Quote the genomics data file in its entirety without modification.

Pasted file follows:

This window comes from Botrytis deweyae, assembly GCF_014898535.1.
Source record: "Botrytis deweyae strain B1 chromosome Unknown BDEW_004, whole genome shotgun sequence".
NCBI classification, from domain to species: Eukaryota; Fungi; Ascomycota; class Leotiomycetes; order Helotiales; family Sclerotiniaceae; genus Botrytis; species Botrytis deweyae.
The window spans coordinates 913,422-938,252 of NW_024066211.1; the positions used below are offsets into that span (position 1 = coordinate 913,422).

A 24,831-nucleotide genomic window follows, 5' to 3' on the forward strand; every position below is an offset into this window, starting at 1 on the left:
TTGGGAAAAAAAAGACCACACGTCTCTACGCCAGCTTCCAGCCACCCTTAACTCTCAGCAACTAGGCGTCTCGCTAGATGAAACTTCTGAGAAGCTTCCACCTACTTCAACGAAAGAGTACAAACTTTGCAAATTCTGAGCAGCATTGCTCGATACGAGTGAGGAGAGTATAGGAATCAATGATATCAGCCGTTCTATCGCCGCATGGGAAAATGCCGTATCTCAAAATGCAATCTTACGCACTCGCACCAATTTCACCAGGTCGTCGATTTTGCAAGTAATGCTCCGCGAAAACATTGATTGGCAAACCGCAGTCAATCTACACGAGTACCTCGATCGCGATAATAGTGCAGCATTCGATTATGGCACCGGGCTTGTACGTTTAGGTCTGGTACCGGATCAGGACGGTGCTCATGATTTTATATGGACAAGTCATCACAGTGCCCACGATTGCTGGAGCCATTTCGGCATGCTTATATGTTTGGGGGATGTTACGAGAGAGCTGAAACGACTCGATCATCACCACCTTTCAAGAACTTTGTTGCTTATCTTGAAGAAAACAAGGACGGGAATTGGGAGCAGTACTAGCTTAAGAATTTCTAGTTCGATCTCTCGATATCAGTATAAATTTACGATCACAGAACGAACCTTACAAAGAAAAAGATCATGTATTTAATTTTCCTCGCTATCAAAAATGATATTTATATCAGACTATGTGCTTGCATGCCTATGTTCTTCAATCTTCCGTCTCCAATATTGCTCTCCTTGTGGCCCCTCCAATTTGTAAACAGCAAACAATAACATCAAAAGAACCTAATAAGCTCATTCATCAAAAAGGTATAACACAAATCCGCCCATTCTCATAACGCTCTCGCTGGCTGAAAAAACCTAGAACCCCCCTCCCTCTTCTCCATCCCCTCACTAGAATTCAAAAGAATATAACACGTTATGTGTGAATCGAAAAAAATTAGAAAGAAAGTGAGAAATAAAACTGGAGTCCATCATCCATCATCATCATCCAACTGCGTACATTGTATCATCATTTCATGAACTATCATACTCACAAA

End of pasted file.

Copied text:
This window comes from Botrytis deweyae, assembly GCF_014898535.1.
Source record: "Botrytis deweyae strain B1 chromosome Unknown BDEW_004, whole genome shotgun sequence".
NCBI classification, from domain to species: Eukaryota; Fungi; Ascomycota; class Leotiomycetes; order Helotiales; family Sclerotiniaceae; genus Botrytis; species Botrytis deweyae.
The window spans coordinates 913,422-938,252 of NW_024066211.1; the positions used below are offsets into that span (position 1 = coordinate 913,422).

A 24,831-nucleotide genomic window follows, 5' to 3' on the forward strand; every position below is an offset into this window, starting at 1 on the left:
TTGGGAAAAAAAAGACCACACGTCTCTACGCCAGCTTCCAGCCACCCTTAACTCTCAGCAACTAGGCGTCTCGCTAGATGAAACTTCTGAGAAGCTTCCACCTACTTCAACGAAAGAGTACAAACTTTGCAAATTCTGAGCAGCATTGCTCGATACGAGTGAGGAGAGTATAGGAATCAATGATATCAGCCGTTCTATCGCCGCATGGGAAAATGCCGTATCTCAAAATGCAATCTTACGCACTCGCACCAATTTCACCAGGTCGTCGATTTTGCAAGTAATGCTCCGCGAAAACATTGATTGGCAAACCGCAGTCAATCTACACGAGTACCTCGATCGCGATAATAGTGCAGCATTCGATTATGGCACCGGGCTTGTACGTTTAGGTCTGGTACCGGATCAGGACGGTGCTCATGATTTTATATGGACAAGTCATCACAGTGCCCACGATTGCTGGAGCCATTTCGGCATGCTTATATGTTTGGGGGATGTTACGAGAGAGCTGAAACGACTCGATCATCACCACCTTTCAAGAACTTTGTTGCTTATCTTGAAGAAAACAAGGACGGGAATTGGGAGCAGTACTAGCTTAAGAATTTCTAGTTCGATCTCTCGATATCAGTATAAATTTACGATCACAGAACGAACCTTACAAAGAAAAAGATCATGTATTTAATTTTCCTCGCTATCAAAAATGATATTTATATCAGACTATGTGCTTGCATGCCTATGTTCTTCAATCTTCCGTCTCCAATATTGCTCTCCTTGTGGCCCCTCCAATTTGTAAACAGCAAACAATAACATCAAAAGAACCTAATAAGCTCATTCATCAAAAAGGTATAACACAAATCCGCCCATTCTCATAACGCTCTCGCTGGCTGAAAAAACCTAGAACCCCCCTCCCTCTTCTCCATCCCCTCACTAGAATTCAAAAGAATATAACACGTTATGTGTGAATCGAAAAAAATTAGAAAGAAAGTGAGAAATAAAACTGGAGTCCATCATCCATCATCATCATCCAACTGCGTACATTGTATCATCATTTCATGAACTATCATACTCACAAA